Netflix in danger of ruining their user experience

Or, the moment when Netflix jumped the shark.

Netflix CEO Reed Hastings wrote a blog post yesterday explaining his company’s recent decision to split up the streaming and DVD delivery services of the company.

An Explanation and Some Reflections

The DVD delivery service (the original service) will now be called Qwikster. Yes, that’s right, Qwikster. The streaming part of the service will continued to be called Netflix. One explanation suggests this move was made in response to pressure from Hollywood who wants to charge per user access, not per copy. In other words, no ownership, nothing like owning or renting a DVD. Think Cable TV. The more things change…the more they stay the same.

Netflix is taking a huge risk here. They’re changing the user experience of their web apps to model the new company structure, not a structure that is most friendly to people. This is an extremely common problem in user interface design. Netflix is in serious danger of breaking the user experience they are well-known for.

As one commenter complains there will now be two separate movie queues, one on Netflix for streaming and one on Qwikster for DVDs. Hasting’s response is dismissive:

“We already have two queues. The two “sites” are a click between each other, so we think not that much different than two tabs on one site.”

Technically, Hastings is right about there already being two queues. But he’s dead wrong about it being much different. Obviously he’s never watched people use web applications before. Changing websites is not even close to the same thing as changing tabs. When you change websites you go somewhere different, you get a different UI, you’re using a different username, and you probably have to log in. You have a different payment system. Different family members to add. Different recommendations to look at. And that’s just for starters.

When you change tabs you don’t lose any of that context. You stay in the same place, you just get a different list.

This is a fundamental change in the product, and Hastings just dismisses the concern with a wave of his hand. Not only that, but this is a branding issue as well. When you switch sites you’re going from Netflix, a brand people know and love, to Qwikster, which sounds like the latest get rich quick startup without a real business plan.

It may be that the split was inevitable, but why not name the DVD service “Mailflix” and give people a chance to understand what’s actually going on? Give them some semi-logical name that actually makes sense? Mailflix for movies in the mail, Netflix for movies on the Internet?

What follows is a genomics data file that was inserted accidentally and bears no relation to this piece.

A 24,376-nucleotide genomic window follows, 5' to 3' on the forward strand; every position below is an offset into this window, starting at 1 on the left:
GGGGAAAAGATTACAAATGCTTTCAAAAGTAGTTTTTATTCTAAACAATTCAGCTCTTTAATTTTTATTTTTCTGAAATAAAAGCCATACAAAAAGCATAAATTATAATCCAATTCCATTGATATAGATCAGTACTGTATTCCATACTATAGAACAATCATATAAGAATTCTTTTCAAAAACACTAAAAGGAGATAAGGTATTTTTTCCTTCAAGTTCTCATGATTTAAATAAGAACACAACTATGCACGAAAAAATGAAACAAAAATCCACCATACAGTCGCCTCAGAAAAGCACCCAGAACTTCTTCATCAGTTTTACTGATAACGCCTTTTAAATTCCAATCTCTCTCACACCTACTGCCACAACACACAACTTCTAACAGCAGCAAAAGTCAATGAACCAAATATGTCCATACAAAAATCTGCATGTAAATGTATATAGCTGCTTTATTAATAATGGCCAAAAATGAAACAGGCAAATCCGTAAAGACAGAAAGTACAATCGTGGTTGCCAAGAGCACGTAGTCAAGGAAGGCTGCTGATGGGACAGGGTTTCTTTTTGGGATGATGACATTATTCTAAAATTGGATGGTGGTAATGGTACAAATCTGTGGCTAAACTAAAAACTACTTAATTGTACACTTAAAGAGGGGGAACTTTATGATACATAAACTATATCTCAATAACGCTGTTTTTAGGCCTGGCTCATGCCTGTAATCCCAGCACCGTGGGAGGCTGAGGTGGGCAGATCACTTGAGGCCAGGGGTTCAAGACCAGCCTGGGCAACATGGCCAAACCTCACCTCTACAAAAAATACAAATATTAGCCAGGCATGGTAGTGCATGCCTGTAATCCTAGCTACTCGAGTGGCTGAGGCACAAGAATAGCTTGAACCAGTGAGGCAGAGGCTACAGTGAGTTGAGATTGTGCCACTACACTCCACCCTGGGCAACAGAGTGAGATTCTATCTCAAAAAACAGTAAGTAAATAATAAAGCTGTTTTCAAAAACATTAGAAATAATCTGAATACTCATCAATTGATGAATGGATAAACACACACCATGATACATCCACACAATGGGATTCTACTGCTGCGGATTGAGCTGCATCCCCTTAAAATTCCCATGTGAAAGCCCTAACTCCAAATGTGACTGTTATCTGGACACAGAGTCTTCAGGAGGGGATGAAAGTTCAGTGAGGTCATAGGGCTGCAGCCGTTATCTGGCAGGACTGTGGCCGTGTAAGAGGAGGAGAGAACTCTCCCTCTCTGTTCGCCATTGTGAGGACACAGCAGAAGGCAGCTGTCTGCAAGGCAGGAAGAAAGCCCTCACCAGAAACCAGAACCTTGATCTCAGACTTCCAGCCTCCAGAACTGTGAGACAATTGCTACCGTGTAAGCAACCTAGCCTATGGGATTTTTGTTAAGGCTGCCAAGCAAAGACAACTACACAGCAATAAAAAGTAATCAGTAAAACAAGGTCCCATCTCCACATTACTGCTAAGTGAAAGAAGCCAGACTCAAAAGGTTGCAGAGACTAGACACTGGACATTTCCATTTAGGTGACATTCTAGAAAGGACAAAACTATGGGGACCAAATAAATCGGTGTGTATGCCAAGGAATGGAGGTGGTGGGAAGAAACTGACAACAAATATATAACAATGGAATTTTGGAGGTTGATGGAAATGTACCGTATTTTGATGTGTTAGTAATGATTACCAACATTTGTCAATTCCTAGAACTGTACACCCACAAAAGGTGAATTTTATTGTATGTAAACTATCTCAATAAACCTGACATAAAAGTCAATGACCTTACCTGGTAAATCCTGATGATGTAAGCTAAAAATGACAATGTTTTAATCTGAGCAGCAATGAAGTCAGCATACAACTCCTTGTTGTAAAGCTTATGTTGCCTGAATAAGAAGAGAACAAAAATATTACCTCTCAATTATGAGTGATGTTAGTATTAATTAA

Also, people don’t think they’re buying two services right now…they’re simply buying Netflix. As another commenter points out:

“You’re continuing to make a classic mistake: thinking you’re something different than what everyone believes you are. You’re not a DVD company and a streaming company: you’re where I go to watch movies. That’s it. The future clearly is streaming, but by separating and charging more for access, you’re wildly less valuable to me. I’ll likely cancel. You haven’t listened to customer feedback. You’re delusional and you’re lost.”

There is one angle where all of this makes sense. Let’s assume for a moment that Netflix is knowingly trying to kill off its DVD rental service. This is the way to do it…separate it out completely, give it a ridiculous name, and keep your brand equity with the newer streaming service. This almost makes sense…except for the fact that the content in Netflix streaming has gotten worse, not better, over time. If they really wanted to focus attention solely on Netflix going forward, they would create a catalog worth watching. Right now the streaming catalog is abysmal, and with movies that can only mean it gets worse over time as you watch the one or two you haven’t seen yet.

So as a Netflix subscriber who doesn’t even use the service anymore (outside of my kids watching educational videos) I’m left wondering…what is Reed Hastings and Netflix thinking?

Published: September 19th, 2011

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